FAQs for Health Care Services in Florida

  1. I keep hearing the term, 'medically necessary', so what does that mean?

Medically necessary is the term used to define the level of care that is needed by a Medicaid participant

  1. Can I be on Medicaid at the same time as Medicare?

Yes, many Medicare recipients are also participants in the Medicaid program. The Medicaid program funding can be used to cover or subsidize the monthly premiums, out-of-pocket costs, meeting deductibles (if applicable), and lowering or dismissing the costs for prescription drugs.

  1. I was told that I might not qualify for Medicaid due to the look back period. What is this?

When assessing the income levels of potential Medicaid participants, the case worker will review a candidate's financial holdings going back at least five years prior to application for Medicaid. If significant holdings are found, then a candidate will be rejected from the program.

  1. My grandmother needs to go on Medicaid, but she is not able to apply for herself. Can I apply for her?

You can apply for Medicaid on behalf of anyone who has given you legal power of attorney. Otherwise, you will not be allowed to apply.

  1. How do I get approved for the Medicaid Cash and Counseling program?

There are certain forms that will have to be submitted to the state fiscal agent. Spouses and relatives of those who are considered in-need, can be approved for a stipend through the state. However, the qualifications and the process for approval are stringent.

  1. What is the difference between Medicare Choice and the regular Medicare plans?

Medicare Choice has had a name change, and is called Medicare Advantage, or Plan C. This type of Medicare plan is offered through private insurance companies, and its associated costs can vary from one agency to the next. Medicare Choice offers more coverage than Plan A or Plan B, alone.

  1. I'm new to Medicare, so I'm not sure who I submit my medical bills to. Can you help?

Most medical facilities will submit the bills directly to Medicare on your behalf. However, carefully compare the Medicare statement that you receive with the services provided as sometimes mistakes can happen.

  1. I am not happy with my current Medicare plan. Is it too late to switch?

Medicare only allows enrollment during specified periods. However, there are circumstances where one may be allowed to change outside of the regular enrollment, or disenrollment periods. If you are currently unhappy with the plan, consult with an agent to see what may be done about it.

  1. I have lost my Medicare card, so where do I go to get a new one issued?

As long as you have the policy number, or member number, that was listed on the card, you can go online, log in to your account, and request a new card to be sent to you. You can also go in person to the local Social Security Office and apply for a new one in that way.

  1. What is Medigap and do I need it?

Medigap is an additional supplemental insurance that will cover those expenses not covered by Medicare. This is often the gap insurance of choice for those who do not qualify for Medicaid.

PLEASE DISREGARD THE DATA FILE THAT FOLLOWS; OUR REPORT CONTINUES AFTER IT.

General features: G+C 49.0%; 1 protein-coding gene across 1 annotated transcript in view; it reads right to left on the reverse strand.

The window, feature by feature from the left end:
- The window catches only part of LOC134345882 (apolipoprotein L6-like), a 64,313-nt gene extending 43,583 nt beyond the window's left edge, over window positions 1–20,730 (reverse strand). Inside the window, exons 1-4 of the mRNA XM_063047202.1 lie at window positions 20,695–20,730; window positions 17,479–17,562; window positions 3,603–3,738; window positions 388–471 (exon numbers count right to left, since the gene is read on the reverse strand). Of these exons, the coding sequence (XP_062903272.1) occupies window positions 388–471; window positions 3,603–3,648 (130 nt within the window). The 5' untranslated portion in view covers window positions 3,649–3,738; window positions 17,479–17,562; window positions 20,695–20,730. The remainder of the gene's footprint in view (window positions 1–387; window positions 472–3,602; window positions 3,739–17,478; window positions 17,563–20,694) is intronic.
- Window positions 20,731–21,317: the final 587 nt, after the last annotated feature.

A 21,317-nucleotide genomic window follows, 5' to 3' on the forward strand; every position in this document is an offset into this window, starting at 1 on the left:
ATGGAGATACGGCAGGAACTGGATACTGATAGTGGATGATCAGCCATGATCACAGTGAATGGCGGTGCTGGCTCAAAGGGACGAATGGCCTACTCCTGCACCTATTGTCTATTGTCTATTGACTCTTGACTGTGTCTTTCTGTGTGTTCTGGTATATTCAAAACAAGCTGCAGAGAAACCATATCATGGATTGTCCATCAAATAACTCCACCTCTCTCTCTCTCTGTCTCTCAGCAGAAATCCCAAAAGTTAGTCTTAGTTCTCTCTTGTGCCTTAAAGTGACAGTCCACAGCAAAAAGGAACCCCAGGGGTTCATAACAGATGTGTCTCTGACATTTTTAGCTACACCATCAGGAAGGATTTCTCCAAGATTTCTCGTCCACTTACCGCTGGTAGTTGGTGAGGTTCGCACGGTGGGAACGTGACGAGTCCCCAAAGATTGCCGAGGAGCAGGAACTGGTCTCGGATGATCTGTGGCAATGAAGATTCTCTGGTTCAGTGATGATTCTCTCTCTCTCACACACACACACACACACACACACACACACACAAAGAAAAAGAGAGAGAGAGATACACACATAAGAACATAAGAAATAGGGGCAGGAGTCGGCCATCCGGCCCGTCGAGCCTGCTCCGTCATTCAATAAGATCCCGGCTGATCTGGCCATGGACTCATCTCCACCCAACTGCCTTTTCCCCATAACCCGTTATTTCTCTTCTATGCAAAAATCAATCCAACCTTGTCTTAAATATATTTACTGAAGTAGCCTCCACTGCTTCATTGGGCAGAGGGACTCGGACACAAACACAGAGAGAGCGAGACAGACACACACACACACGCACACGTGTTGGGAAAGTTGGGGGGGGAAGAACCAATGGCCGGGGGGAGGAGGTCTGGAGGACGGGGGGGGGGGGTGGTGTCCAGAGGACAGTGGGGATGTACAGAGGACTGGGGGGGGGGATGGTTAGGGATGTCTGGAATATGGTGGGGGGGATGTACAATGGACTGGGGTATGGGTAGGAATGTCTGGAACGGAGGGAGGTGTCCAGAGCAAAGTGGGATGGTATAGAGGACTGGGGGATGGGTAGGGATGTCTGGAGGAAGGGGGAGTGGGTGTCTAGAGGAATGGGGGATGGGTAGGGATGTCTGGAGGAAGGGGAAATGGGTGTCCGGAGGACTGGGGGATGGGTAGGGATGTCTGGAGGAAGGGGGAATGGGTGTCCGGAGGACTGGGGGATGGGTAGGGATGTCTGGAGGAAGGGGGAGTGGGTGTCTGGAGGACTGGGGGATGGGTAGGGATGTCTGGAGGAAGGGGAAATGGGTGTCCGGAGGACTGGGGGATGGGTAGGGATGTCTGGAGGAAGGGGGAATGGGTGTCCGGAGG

1. Is the Affordable Care Act and Obamacare the same thing?

Actually, they are the same thing. Originally, the official legislation was called the Affordable Care Act (ACA), but opposition to the bill called it, Obamacare. The name continues to be used as a common name for the ACA.

  1. Don't most Americans want Obamacare to go away?

Actually, recent figures show that most who have insurance through the ACA like the fact that they have insurance, and if anything, would just like to see adjustments made. Most Americans do not want the program to go away.

  1. Can I use a HSA (health savings account) to pay for ACA premiums?

The ACA does not stipulate how a participant pays for the premiums each month. However, in order to qualify for subsidies, the beneficiary must qualify based on income.

  1. How long do I have before the free refugee medical benefits offered to me run out?

You will have up to eight months of coverage with the refugee health care services. However, initially you will be covered by the Refugee Medical Assistance (RMA) program until Medicaid takes effect.

  1. I was told that in order to receive medical services that I would need to produce an approval letter to show that I have been granted refugee status, but all I have is a recommended approval letter. Is this the same thing?

No, you will need the official Approval Letter which is used by the USCIS (immigration) office. This is only granted after you have been through a thorough medical exam, and your background has been examined for criminal activity.

  1. Where is the best place to apply for refugee health services in Florida?

Refugees in Florida can find most of the services and the applications online. However, free information about refugee health services is always available by visiting the Florida Department of Children and Families, where a representative can immediately offer aid by way of medical assistance, food and shelter. Each region and county in Florida has one of these offices.

  1. I have been told that my refugee benefits have started as of today, but what about other members of my family who are due to arrive in a few weeks?

Each refugee is processed on his or her own, and is given a medical examination upon entry into the U.S. Therefore, your family will be covered just as you are.

  1. What do I need to bring to my first Refugee Medical Assistance (RMA) appointment?

You will need to bring medical records, if they exist, and any type of personal identification. In the case of children, parents can produce a birth certificate from the country of origin. However, if none of these documents are able to be obtained or produced, the RMA will still see any refugee who needs medical help.